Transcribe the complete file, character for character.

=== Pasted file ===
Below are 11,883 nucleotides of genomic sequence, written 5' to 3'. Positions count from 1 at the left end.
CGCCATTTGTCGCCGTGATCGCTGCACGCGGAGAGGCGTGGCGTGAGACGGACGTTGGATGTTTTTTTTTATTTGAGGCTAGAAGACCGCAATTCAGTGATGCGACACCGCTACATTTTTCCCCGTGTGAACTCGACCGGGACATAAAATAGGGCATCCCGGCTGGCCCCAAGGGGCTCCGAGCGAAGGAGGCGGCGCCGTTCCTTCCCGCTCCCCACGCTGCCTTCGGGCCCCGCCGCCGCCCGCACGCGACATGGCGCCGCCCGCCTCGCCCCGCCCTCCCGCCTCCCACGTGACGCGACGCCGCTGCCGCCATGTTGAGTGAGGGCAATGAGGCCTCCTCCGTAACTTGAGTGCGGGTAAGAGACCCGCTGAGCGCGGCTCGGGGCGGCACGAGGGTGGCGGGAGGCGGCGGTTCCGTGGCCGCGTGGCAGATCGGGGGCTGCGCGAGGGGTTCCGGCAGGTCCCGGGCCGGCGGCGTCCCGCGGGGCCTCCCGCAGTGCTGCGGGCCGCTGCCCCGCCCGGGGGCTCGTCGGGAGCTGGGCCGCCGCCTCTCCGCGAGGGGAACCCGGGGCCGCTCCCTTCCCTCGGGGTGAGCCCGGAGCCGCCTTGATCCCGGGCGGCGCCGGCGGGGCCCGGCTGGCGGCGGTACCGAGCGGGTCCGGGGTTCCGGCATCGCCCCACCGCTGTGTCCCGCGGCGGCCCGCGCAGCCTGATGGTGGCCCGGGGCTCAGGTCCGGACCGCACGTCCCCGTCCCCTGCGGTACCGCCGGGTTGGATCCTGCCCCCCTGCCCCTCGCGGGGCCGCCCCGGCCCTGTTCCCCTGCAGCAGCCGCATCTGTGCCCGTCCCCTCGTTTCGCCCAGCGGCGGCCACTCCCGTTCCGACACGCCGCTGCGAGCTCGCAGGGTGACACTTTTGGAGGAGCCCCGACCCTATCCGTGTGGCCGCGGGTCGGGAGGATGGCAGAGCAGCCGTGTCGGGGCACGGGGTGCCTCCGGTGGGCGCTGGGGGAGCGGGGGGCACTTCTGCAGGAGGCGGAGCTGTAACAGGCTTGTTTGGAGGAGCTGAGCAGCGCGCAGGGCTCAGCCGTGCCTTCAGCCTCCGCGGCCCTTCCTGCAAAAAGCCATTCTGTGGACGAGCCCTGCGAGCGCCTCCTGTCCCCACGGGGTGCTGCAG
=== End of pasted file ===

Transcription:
Below are 11,883 nucleotides of genomic sequence, written 5' to 3'. Positions count from 1 at the left end.
CGCCATTTGTCGCCGTGATCGCTGCACGCGGAGAGGCGTGGCGTGAGACGGACGTTGGATGTTTTTTTTTATTTGAGGCTAGAAGACCGCAATTCAGTGATGCGACACCGCTACATTTTTCCCCGTGTGAACTCGACCGGGACATAAAATAGGGCATCCCGGCTGGCCCCAAGGGGCTCCGAGCGAAGGAGGCGGCGCCGTTCCTTCCCGCTCCCCACGCTGCCTTCGGGCCCCGCCGCCGCCCGCACGCGACATGGCGCCGCCCGCCTCGCCCCGCCCTCCCGCCTCCCACGTGACGCGACGCCGCTGCCGCCATGTTGAGTGAGGGCAATGAGGCCTCCTCCGTAACTTGAGTGCGGGTAAGAGACCCGCTGAGCGCGGCTCGGGGCGGCACGAGGGTGGCGGGAGGCGGCGGTTCCGTGGCCGCGTGGCAGATCGGGGGCTGCGCGAGGGGTTCCGGCAGGTCCCGGGCCGGCGGCGTCCCGCGGGGCCTCCCGCAGTGCTGCGGGCCGCTGCCCCGCCCGGGGGCTCGTCGGGAGCTGGGCCGCCGCCTCTCCGCGAGGGGAACCCGGGGCCGCTCCCTTCCCTCGGGGTGAGCCCGGAGCCGCCTTGATCCCGGGCGGCGCCGGCGGGGCCCGGCTGGCGGCGGTACCGAGCGGGTCCGGGGTTCCGGCATCGCCCCACCGCTGTGTCCCGCGGCGGCCCGCGCAGCCTGATGGTGGCCCGGGGCTCAGGTCCGGACCGCACGTCCCCGTCCCCTGCGGTACCGCCGGGTTGGATCCTGCCCCCCTGCCCCTCGCGGGGCCGCCCCGGCCCTGTTCCCCTGCAGCAGCCGCATCTGTGCCCGTCCCCTCGTTTCGCCCAGCGGCGGCCACTCCCGTTCCGACACGCCGCTGCGAGCTCGCAGGGTGACACTTTTGGAGGAGCCCCGACCCTATCCGTGTGGCCGCGGGTCGGGAGGATGGCAGAGCAGCCGTGTCGGGGCACGGGGTGCCTCCGGTGGGCGCTGGGGGAGCGGGGGGCACTTCTGCAGGAGGCGGAGCTGTAACAGGCTTGTTTGGAGGAGCTGAGCAGCGCGCAGGGCTCAGCCGTGCCTTCAGCCTCCGCGGCCCTTCCTGCAAAAAGCCATTCTGTGGACGAGCCCTGCGAGCGCCTCCTGTCCCCACGGGGTGCTGCAG